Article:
World

Why does India get a free pass for supporting Russia?

22 April 2022

5:47 PM

22 April 2022

5:47 PM

When Russia invaded Ukraine the Indian government rapidly launched ‘Operation Ganga’. This was not a military operation, nor did it aim to supply Ukraine with weapons – it was an operation to extract the 500 Indian students stranded in Ukraine.

After Prime Minister Narendra’s Modi’s video call with Putin, the Russian president ordered his invading army ‘to ensure the safe exit of Indian nationals from the armed conflict zone.’ The Indian government quickly dispatched civil servants, not weapons, to Poland, Hungary and Romania to assist their fleeing citizens. Since February more than 22,000 have been repatriated.

Otherwise, Modi’s attitude to Ukraine has been decidedly non-committal. He proffered his ‘deep anguish about the loss of life’ and called for dialogue and a cessation of violence. Modi is willing ‘to contribute in any way towards peace efforts.’ Other platitudes are available.

Substantively, when it came to the UN vote condemning Putin’s invasion, India sat firmly on the fence and abstained. In New Delhi, the Russian Embassy tweeted its congratulations on India’s ‘independent and balanced’ approach.

In light of India’s stance, it is interesting to note that Boris Johnson, on the eve of his visit to India yesterday, made no pejorative statements about Modi’s lack of support for Ukraine. Germany has been unequivocally criticised for not adequately supporting Ukraine, but not India. Even foreign secretary Liz Truss, paving the way for Boris with her visit to India on 1 April, the same day Russian foreign minister Lavrov arrived from Moscow, toned down her usual aggressive rhetoric. ‘The Ukraine crisis highlights the need for like-minded nations to work together,’ she declared.

Her sotto voce censure did not work. Truss’s hinted disapproval of Indian oil imports from Russia brought a punchy response. Foreign minister S. Jaishankar pointed out the hypocrisy of the West lecturing India on its energy imports from Russia. His riposte made Truss look very much the wilted flower.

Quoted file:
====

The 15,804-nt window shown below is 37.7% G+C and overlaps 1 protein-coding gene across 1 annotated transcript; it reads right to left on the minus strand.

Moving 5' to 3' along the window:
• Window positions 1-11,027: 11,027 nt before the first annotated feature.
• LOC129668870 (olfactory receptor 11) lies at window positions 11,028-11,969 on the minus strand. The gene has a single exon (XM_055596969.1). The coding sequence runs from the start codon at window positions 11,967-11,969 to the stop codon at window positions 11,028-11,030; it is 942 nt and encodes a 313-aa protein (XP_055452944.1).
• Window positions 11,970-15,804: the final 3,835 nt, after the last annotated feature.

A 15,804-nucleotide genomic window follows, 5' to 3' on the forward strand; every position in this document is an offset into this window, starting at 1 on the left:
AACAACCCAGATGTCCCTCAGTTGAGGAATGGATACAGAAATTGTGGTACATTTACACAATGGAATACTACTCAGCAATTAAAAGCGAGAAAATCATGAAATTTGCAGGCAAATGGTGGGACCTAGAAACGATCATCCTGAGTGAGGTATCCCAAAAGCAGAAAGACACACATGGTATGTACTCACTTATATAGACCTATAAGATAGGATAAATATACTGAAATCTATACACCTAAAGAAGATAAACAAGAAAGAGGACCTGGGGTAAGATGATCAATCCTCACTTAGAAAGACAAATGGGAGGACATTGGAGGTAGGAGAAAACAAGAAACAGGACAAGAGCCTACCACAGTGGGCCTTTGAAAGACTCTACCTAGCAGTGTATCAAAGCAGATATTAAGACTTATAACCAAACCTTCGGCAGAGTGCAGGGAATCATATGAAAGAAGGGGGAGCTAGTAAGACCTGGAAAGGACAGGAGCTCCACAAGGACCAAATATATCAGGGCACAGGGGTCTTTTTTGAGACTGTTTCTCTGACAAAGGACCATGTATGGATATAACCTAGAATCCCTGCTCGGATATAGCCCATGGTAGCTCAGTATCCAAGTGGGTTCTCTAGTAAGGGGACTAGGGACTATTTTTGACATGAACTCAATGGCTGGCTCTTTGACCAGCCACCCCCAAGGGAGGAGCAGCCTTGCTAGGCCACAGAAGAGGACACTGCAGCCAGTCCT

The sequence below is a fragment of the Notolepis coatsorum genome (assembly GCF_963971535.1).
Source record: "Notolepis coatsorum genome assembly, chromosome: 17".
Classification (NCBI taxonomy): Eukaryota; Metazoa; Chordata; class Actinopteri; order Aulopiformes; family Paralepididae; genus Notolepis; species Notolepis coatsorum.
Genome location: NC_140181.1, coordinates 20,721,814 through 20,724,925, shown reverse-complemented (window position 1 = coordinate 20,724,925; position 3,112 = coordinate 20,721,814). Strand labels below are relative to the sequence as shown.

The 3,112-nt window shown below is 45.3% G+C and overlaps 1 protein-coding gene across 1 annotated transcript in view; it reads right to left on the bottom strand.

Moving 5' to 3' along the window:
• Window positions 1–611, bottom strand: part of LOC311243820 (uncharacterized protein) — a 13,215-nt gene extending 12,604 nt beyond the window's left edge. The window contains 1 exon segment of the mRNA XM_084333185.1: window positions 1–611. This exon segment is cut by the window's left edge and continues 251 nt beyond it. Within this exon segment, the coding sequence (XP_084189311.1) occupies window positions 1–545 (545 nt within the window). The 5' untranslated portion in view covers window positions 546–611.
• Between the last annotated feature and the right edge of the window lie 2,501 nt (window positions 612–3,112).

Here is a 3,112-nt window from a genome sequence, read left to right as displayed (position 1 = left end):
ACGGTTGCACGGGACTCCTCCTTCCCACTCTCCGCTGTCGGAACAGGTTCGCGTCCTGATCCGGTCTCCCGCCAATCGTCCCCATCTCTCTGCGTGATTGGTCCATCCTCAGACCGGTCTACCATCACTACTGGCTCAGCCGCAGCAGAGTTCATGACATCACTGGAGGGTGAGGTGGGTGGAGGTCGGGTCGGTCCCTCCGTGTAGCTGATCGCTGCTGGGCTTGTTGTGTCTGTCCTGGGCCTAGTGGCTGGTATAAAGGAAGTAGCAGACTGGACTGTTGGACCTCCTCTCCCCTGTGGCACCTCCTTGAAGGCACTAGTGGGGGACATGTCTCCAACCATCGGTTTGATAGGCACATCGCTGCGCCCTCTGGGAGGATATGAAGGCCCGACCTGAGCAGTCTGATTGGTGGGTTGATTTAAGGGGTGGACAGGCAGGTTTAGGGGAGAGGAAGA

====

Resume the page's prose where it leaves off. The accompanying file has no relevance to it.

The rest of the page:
No wonder that Boris made no mention of Ukraine in advance of his meeting with Modi in his home state of Gujerat. Johnson has talked about trade, immigration of skilled Indians and Asia security, ‘the things that matter’. So far Ukraine has been as absent as discussions about partygate. While the Prime Minister has forewarned that ‘the world faces growing threats from autocratic states’, he has made it clear that he will not criticise Modi’s India whose partnership with India he describes as ‘a beacon in these stormy seas.’

Britain’s light touch with regard to Modi’s de facto support for Russia is not atypical of the West’s softly-softly approach to India over Ukraine. Europe has yet to raise the Ukraine issue with India, although European Commission President Ursula Von der Leyen will visit India on Sunday as chief guest of the Raisina Dialogue, India’s flagship annual economic and geopolitical conference. She will separately meet Modi to discuss a mooted free trade agreement. The EU has disclosed, seemingly almost as an afterthought, that ‘Russia’s war against Ukraine will also feature in discussions.’

The US has been a little more direct. But though President Joe Biden has complained about India being ‘somewhat shaky on Ukraine’ his video conference call with Modi two weeks ago was anything but confrontational. Biden simply urged India to buy less oil from Russia.

Over the last months the US is no doubt irked that oil, barred from sale to western markets, has been picked up at a heavily discounted price by India. Six million barrels, double their purchases for the whole of 2021, have been delivered over the past month. Furthermore, Jaishankar has made it clear that India will continue to seek out energy bargains from Russia. As with Truss, India’s unanswerable riposte to Biden was that it buys a fraction of its energy from Russia compared to the West.